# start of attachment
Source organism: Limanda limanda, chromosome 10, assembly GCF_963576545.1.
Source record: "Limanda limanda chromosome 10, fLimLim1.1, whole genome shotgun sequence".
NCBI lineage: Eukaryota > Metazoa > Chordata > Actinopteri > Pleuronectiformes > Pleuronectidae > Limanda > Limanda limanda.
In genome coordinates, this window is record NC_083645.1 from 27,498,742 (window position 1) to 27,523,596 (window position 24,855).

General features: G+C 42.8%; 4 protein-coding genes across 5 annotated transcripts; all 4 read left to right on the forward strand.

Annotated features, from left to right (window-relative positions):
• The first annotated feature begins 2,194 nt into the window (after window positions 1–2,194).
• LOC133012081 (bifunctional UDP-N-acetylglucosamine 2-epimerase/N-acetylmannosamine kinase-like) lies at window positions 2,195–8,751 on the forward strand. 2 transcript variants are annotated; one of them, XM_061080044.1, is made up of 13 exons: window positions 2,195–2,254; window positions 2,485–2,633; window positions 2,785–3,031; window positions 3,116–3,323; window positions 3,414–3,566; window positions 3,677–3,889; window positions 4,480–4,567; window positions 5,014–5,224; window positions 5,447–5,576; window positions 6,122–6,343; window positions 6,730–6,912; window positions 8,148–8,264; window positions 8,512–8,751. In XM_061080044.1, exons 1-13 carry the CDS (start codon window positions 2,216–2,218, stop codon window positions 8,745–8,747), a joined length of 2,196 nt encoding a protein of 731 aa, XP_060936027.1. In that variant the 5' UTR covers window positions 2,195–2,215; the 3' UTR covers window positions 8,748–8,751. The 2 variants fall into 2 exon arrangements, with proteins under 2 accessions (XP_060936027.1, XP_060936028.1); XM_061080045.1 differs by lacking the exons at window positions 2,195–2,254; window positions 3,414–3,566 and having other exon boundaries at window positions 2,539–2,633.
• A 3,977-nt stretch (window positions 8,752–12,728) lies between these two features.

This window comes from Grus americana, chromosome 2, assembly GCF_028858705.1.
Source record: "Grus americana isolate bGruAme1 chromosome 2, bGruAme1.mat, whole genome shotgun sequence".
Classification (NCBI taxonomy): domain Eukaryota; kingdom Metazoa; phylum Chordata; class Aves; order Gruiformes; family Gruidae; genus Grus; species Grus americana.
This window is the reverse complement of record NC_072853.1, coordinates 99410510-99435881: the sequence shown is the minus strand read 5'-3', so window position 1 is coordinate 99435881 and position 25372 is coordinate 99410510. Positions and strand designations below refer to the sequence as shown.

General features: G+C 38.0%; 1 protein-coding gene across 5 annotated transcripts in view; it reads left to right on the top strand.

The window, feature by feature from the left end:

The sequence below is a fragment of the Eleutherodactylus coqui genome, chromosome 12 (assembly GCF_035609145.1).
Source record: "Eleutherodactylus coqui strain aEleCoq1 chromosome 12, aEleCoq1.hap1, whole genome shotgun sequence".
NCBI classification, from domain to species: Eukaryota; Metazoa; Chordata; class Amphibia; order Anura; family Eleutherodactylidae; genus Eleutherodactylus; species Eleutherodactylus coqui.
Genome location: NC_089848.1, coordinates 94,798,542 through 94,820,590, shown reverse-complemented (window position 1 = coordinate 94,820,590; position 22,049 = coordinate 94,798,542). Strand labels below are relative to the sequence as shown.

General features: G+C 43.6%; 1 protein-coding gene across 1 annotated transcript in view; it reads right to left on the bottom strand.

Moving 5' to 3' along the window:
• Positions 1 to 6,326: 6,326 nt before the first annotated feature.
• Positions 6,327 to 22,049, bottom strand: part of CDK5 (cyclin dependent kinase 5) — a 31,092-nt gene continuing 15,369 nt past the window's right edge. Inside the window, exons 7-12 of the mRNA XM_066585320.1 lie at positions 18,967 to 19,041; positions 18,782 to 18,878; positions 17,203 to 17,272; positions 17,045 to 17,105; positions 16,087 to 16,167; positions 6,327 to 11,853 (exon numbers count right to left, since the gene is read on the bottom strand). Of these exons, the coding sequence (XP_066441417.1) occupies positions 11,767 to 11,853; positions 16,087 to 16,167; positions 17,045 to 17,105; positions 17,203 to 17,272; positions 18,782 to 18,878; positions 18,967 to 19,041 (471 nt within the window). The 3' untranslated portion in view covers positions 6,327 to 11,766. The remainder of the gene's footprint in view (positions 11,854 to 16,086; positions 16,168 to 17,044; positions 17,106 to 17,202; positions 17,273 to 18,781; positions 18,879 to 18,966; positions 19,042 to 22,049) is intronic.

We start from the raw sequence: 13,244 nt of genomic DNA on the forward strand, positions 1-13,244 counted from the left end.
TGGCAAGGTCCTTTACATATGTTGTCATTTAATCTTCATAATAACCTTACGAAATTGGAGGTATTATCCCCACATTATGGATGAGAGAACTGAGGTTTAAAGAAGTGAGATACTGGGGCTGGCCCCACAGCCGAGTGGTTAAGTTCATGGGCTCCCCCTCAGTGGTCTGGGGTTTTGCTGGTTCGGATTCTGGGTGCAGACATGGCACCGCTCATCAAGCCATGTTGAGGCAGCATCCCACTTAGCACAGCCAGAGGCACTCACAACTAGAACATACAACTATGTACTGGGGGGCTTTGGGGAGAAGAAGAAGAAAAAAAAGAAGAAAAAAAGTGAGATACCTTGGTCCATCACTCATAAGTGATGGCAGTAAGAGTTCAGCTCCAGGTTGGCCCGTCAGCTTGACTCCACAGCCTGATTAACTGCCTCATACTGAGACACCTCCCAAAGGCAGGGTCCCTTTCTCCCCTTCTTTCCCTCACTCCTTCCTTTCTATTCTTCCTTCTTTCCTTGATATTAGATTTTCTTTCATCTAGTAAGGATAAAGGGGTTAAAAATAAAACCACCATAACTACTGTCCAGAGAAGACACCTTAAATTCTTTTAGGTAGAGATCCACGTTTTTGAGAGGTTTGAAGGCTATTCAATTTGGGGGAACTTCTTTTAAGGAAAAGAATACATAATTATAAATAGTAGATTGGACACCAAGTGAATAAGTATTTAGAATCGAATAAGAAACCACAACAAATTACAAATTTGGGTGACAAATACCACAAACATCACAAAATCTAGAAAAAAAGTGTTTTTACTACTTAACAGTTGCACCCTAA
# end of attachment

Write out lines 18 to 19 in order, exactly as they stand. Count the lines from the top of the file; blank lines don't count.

NCBI classification, from domain to species: Eukaryota; Metazoa; Chordata; class Amphibia; order Anura; family Eleutherodactylidae; genus Eleutherodactylus; species Eleutherodactylus coqui.
Genome location: NC_089848.1, coordinates 94,798,542 through 94,820,590, shown reverse-complemented (window position 1 = coordinate 94,820,590; position 22,049 = coordinate 94,798,542). Strand labels below are relative to the sequence as shown.